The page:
Payments on Account in Budgeted Matters – How much should I seek?

This was dealt with in the case of Lifestyle Equities CV & Anor v Royal County of Berkshire Polo Club Limited & Ors [2023] EWHC 2923. The case centred around a breach of trademark and passing off. The Claimants were the owners of the Beverley Hills Polo Club brand and had accused the Defendants of passing off their brand logo. The Defendants were successful, and the Claimants were ordered to pay the Defendants’ costs, to be assessed if not agreed.

Once the substantive matter had concluded, there remained a dispute over the appropriate value of the payment on account of costs that the Claimants should have to pay to the Defendants. The matter was remitted to the High Court before the Honourable Mr Justice Mellor.

Mr Justice Mellor noted the importance of CPR r.3.18 in a budgeted case such as this. More specifically:

“In any case where a costs management order has been made, when assessing costs on the standard basis, the court will –

(a) have regard to the receiving party’s last approved or agreed budgeted costs for each phase of the proceedings;

(b) not depart from such approved or agreed budgeted costs unless satisfied that there is good reason to do so; and

(c) take into account any comments made pursuant to rule 3.17(3) and recorded on the face of the order.

Mr Justice Mellor considered recent case law, where it had been held on numerous occasions that the payment on account of costs should equate to 90% of the total approved budget.

The Defendants argued that the payment on account should be £880,951.00, made up of 85% of incurred costs and 95% of budgeted costs. This was on the basis that the Defendants’ costs were significantly lower than the Claimants’ costs overall, and that the Claimants had deemed the Defendants’ incurred costs to be reasonable in the Precedent R budget discussion report, presumably because the Defendants’ costs claimed in their budget were less than those costs claimed in the Claimants’ budget – a common phenomenon.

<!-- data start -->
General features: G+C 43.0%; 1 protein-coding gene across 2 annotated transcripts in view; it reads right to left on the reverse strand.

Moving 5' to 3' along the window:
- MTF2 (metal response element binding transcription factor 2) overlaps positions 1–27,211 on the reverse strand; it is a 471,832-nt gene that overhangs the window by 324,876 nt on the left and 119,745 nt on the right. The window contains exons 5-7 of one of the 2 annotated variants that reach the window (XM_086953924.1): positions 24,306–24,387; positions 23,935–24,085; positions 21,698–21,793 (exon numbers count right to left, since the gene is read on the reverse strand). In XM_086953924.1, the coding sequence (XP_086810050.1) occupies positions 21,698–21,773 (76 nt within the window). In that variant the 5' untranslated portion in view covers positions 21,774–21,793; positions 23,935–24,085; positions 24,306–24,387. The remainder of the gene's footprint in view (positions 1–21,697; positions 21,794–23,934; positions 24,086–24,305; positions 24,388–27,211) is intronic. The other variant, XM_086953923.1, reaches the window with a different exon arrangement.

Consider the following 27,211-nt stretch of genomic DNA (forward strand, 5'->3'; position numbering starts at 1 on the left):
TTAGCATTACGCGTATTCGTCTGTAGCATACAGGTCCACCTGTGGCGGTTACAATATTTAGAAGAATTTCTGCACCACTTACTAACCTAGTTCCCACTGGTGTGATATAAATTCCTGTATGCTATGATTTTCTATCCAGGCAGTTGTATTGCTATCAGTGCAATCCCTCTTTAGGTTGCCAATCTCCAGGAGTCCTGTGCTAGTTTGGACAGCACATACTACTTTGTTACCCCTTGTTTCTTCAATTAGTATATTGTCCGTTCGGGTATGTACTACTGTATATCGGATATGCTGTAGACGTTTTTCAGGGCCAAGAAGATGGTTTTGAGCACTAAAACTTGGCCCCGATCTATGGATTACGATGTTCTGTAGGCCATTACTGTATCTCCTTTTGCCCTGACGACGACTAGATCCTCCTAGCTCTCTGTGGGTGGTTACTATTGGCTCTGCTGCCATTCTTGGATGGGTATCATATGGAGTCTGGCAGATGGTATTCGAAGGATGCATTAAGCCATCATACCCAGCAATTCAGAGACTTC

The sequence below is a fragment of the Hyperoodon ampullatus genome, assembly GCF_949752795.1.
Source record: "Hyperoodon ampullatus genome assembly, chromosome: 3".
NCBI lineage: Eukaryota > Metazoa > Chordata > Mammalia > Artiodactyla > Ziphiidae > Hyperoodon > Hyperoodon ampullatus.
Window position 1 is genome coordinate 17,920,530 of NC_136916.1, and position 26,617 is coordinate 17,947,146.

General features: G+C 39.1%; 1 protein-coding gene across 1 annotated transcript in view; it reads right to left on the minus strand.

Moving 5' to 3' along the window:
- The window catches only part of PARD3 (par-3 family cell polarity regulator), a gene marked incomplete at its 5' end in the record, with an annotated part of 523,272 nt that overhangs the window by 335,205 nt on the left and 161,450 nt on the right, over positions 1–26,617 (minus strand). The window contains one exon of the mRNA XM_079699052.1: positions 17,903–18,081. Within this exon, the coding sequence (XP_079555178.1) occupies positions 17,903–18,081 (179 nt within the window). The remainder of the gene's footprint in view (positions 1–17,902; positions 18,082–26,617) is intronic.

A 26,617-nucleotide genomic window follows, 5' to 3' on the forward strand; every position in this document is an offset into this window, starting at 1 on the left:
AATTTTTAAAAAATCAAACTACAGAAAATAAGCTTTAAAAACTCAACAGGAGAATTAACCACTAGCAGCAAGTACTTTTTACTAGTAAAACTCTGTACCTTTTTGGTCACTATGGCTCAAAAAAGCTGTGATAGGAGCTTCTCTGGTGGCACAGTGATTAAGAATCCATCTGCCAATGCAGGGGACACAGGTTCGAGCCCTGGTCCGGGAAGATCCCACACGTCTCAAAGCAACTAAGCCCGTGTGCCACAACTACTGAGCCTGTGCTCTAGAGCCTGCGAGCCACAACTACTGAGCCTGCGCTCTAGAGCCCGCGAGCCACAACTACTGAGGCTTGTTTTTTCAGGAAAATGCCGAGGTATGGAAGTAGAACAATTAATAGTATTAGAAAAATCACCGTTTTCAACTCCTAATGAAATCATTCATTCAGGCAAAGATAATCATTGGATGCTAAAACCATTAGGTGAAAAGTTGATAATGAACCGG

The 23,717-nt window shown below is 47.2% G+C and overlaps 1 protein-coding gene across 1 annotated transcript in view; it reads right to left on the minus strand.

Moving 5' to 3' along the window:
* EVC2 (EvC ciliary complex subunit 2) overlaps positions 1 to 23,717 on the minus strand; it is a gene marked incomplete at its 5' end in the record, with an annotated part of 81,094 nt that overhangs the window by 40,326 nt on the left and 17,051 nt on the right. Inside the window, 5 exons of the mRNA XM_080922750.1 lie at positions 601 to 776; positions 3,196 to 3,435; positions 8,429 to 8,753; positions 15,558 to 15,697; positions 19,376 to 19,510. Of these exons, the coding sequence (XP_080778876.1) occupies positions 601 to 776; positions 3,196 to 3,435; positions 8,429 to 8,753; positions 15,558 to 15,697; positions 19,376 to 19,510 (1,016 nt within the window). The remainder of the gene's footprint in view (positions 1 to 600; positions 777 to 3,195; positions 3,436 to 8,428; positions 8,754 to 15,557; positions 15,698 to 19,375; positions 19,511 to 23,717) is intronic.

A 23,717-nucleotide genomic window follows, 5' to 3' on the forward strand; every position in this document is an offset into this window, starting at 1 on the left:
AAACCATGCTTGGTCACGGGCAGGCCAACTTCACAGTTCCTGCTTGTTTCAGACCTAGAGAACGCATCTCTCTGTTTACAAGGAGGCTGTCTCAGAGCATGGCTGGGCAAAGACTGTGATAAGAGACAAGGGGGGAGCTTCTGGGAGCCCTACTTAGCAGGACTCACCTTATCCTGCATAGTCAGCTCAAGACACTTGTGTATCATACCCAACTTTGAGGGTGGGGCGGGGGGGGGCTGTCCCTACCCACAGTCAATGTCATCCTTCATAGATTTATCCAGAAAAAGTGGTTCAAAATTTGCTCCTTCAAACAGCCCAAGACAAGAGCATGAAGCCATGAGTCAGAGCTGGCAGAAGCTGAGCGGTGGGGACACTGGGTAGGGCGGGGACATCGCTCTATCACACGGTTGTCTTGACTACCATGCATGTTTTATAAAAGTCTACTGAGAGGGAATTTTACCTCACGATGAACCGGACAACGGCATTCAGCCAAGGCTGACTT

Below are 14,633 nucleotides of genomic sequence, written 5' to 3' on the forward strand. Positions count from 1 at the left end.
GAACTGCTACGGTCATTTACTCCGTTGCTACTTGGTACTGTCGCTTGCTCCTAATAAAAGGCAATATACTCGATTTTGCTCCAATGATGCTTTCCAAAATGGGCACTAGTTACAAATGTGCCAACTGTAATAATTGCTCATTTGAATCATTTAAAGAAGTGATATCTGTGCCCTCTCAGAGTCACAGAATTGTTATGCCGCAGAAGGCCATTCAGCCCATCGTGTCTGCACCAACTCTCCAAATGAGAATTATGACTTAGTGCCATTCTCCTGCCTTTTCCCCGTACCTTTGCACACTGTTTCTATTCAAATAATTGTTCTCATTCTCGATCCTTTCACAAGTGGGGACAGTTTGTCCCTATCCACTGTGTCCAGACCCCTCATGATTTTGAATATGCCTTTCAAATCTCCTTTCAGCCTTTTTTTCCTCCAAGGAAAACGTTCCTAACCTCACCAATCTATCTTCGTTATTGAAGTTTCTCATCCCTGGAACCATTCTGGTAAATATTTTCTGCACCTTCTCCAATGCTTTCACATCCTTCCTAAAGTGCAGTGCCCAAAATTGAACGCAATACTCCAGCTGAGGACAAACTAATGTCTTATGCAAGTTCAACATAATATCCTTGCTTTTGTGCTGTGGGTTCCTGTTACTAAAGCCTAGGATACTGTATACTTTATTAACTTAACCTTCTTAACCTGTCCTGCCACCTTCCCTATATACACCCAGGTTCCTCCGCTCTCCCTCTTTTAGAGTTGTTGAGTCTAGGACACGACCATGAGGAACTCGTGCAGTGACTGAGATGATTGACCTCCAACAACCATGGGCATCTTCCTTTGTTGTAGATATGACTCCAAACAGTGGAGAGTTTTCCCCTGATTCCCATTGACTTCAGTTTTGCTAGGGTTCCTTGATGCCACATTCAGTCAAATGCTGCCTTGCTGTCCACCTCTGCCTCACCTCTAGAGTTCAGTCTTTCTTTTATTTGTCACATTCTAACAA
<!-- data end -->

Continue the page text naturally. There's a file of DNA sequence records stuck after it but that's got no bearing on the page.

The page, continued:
The Claimants argued that the payment on account should be £552,800.00, made up of 41% of incurred costs, and 90% of budgeted costs, totalling £691,000.00, with a 20% reduction applied overall.

Mr Justice Mellor awarded a payment on account of costs in the sum of £750,000.00, payable by the Claimants to the Defendants. This equated to 80% of the incurred costs, and 90% of budgeted costs, with some rounding down. Mr Justice Mellor pointed out that the calculation was not an exact science, but that in this matter it was based on the Defendants’ likely costs recovery being relatively high.

While the case establishes that 90% of the budgeted costs is a reasonable amount to request from the paying party on account, in appropriate cases, it perhaps also highlights the importance of properly considering your opponent’s Costs Budget, and not merely agreeing it in full simply because it is smaller than yours. Statistically, Claimant Budgets are probably more often higher in monetary value than Defendant Budgets, but this will not always ring true.

Are you struggling to agree a payment on account with the other side? Do you feel inclined to automatically agree your opponent’s budget in full, simply because it is smaller than your own? For advice on these issues, please get in touch.

Mike Hollin, Costs Consultant